Mathematical difficulties without reading difficulties are very common as a comorbidity in children with learning difficulties. Attention, working memory, and phonological processing overlap with math problem solving disorders, even if they are studied less than computational skills. These findings support the view that mathematical skills involve multiple cognitive processes and mathematical disorders reflect more generalized cognitive difficulties. Executive functions affecting self-regulation are related to text rendering disorders.

The Neurobiological Basis of Language Learning Difficulties

Children with developmental language disorders struggle to learn new words and syntactic structures. Is this a linguistic problem or do they have difficulty learning new information more generally. Neuropsychological studies suggest functional and neurological differences between different types of learning. Ullman and Pierpont were the first to suggest that the procedural learning system involved in implicit learning is impaired in individuals with specific language impairment. They suggested that procedural disorders, such as the past tense of regular verbs, may be responsible for poor learning of grammatical rules. However, the putative impairments in procedural learning are not language specific. Regardless of whether the sequences are sensorimotor or abstract, they have wider effects, with anticipated shortcomings in the acquisition of any skill involving sequences. In contrast, declarative learning systems that support the specific type of mapping required to learn the conjugation of new vocabulary or irregular verb forms are claimed to be relatively robust.
There is a great overlap between Dyslexia and Specific language impairment. At the cognitive level, both groups show fundamental shortcomings in phonology, particularly tasks that achieve the ability to understand the sound structure of words (phonological awareness) and those involving non-word repetitions (motor control and phonological memory). Verbal language problems put children at risk for literacy problems, both in terms of reading comprehension and accuracy. On the other hand, children at risk of dyslexia often experience early language difficulties, even before they start reading. However, these disorders are not the same and even point to a continuum of phonological ability. Bishop and Snowling suggested that these disorders are best characterized using a two-dimensional phonological and non-phonological model of language skills. While children with dyslexia have typical non-phonological skills but their phonological abilities are impaired, children with SLI are more likely to show impairments in both phonological and non-phonological skills (for example, semantic and syntactic difficulties). Ramus and his team provided experimental support for this theory, but suggested further dimensions in relation to phonological skills.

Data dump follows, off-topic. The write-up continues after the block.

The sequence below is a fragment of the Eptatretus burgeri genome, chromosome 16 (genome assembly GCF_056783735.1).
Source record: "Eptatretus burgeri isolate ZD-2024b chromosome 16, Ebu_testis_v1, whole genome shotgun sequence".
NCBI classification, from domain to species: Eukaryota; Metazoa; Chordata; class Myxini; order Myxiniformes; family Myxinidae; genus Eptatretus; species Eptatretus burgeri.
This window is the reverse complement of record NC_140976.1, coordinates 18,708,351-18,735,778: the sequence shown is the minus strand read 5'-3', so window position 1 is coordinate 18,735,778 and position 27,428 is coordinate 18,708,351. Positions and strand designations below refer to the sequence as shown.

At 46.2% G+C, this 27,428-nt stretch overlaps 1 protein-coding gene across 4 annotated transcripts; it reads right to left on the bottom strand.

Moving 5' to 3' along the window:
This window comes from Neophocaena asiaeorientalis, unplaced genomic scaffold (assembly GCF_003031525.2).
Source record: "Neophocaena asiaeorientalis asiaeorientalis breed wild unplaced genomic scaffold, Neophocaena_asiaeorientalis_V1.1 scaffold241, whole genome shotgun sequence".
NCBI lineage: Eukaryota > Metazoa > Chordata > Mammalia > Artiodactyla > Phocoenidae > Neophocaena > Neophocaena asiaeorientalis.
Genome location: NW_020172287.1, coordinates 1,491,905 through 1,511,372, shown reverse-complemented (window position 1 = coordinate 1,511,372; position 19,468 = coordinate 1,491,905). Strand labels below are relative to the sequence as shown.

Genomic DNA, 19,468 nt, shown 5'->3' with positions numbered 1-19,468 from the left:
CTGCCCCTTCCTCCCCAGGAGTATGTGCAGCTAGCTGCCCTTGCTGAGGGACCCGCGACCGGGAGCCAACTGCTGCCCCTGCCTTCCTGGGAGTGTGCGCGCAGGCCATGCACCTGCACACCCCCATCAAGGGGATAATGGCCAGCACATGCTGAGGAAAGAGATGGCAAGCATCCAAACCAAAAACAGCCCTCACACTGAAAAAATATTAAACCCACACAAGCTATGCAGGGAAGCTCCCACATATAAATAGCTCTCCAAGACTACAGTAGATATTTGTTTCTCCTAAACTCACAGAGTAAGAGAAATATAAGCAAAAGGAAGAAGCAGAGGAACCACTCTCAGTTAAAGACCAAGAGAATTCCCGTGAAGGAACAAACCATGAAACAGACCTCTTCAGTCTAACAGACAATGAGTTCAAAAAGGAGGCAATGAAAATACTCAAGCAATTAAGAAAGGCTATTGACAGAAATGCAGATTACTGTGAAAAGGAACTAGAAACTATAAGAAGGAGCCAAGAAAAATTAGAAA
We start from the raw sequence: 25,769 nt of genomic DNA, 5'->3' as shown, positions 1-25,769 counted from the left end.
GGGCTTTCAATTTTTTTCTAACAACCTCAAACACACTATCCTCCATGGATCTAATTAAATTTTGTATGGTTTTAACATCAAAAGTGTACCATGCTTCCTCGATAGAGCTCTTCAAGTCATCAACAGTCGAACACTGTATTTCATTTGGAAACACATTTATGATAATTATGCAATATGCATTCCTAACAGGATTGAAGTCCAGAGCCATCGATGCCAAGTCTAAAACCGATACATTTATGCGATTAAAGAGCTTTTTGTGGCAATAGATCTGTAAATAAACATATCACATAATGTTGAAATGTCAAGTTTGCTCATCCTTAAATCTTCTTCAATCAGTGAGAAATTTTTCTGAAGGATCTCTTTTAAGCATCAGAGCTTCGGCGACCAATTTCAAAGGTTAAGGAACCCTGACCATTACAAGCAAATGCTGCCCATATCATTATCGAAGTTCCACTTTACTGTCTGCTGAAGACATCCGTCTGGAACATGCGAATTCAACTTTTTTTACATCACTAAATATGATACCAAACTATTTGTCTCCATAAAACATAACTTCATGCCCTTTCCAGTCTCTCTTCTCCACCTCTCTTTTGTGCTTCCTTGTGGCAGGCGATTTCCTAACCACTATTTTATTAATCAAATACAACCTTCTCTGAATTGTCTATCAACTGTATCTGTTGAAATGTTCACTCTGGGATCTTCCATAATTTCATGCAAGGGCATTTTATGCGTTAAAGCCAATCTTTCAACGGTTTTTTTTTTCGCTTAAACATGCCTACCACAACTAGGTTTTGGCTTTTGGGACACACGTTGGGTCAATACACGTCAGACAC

Language problems are a major concern in both specific language impairment and dyslexia. Because poor language learning has been associated with negative consequences for academic achievement, self-esteem, social and emotional development, and employment. Understanding why language learning is affected and the specific mechanisms that hinder their learning can allow designing the most appropriate tools to compensate for these difficulties.

References:
ncbi.nlm.nih.gov/pmc/articles/PMC6249682/
jstor.org/stable/1510765

Author: Ozlem Guvenc Agaoglu